1. An act or instance of booting a computer system again.
2. In serial fiction, to reboot means to restart a series from the beginning with a new continuity that disregards the previous continuity.(http://www.bewilderingstories.com/issue344/reboot1.html)
Reboots have become popular nowadays.
From old television shows to popular movie franchises, it’s a trend to take a beloved story from the past and bring it into the present time. DC Comics recently revamped its whole line of comics, shedding years of history to present their properties to a new generation. The same characters and ideas are there, but with a modernized presentation.
That seems to be a common theme with reboots. History and continuity aren’t bad things. That’s why certain characters and stories endure over time. There is something about Superman, Charlie’s Angels, Planet of the Apes, or Hawaii 5-0 that bridges generations. There’s something human about them, something that resonates with most anyone that is a human being in any time period. However, at times an idea or concept can become so bogged down with history that the main idea gets lost. And that history can be so far removed from the current generation that it creates a barrier in understanding the story.
The main points become hidden. Too much history. Too different of an experience. Too far from the current day-to-day realities.
Even think of the old school Nintendo Entertainment System (okay, you might be too young for that. Let’s say Playstation 1). If the game gets stuck or otherwise acts weird, you turn it off and start again. The game didn’t change. You just restarted to deal with the issue in the system.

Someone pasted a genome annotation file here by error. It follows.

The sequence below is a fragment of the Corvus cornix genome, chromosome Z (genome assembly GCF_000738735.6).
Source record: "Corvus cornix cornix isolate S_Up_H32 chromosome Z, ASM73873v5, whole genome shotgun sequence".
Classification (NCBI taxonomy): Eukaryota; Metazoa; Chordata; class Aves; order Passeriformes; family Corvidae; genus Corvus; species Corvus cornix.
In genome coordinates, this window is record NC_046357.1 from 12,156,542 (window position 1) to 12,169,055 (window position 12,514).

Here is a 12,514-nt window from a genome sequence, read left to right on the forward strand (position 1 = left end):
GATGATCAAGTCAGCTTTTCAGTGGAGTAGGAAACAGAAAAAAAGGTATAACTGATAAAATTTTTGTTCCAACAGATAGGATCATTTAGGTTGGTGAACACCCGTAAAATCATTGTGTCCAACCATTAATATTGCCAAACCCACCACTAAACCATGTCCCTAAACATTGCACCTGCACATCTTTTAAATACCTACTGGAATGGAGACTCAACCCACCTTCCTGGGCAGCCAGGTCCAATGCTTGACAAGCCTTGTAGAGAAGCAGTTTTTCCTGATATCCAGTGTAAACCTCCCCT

The same can be said of our faith. There are times when our view of Christianity is bogged down by a lot of history. Old stories that reflect a different time, a different place, a different mindset. We still love the core of the story, the basic points of the good news. However, the view of what matters most about the Gospel’s central character, Jesus, is obscured. The basic tenants are blurry because of chance encounters with the negative aspects of organized religion. The main parts of the faith are a bit hazy when one reflects on the pain caused by others in the name of Christ. Years of church attendance and ministry involvement have lessened responsiveness to the story.
And, truth be told, we all have our own baggage, history, and continuity to deal with concerning our faith.
The unanswered questions.
The harmful theology.
The effort to maintain the knowledge of self while growing in the knowledge of God.
The “church hurts.”
Perhaps it’s time for a ReBoot.
This is what this blog is about. The ReBoot isn’t about trying to change the Christian faith into something that we would like it to be. It’s about sifting through the layers of history and events and stories to get to the main point of Jesus, the core essence of who he was, and what his life means for us today.
Reboots don’t change the basics of what a story is. Rebooting your computer doesn’t eliminate the files that are already there. It just allows your computer to start over again. Rebooting a popular series doesn’t change the main character. It allows the core to remain while giving the freedom to revisit other aspects surrounding the character.
Truth is, some things need to be explained differently for the story to continue.
Some characters, viewpoints, and ideas, need to be revisited, updated, or perhaps, eliminated. Things that got added over time but aren’t essential to the story.
And some things need not ever change, because if they did, it wouldn’t be the same story.
That’s what you’ll be seeing here at The ReBoot. We’ll be using some creative means to look at the Christian faith in different ways. The story must be told. It’s too important not to. But perhaps, there’s a different way of approaching it.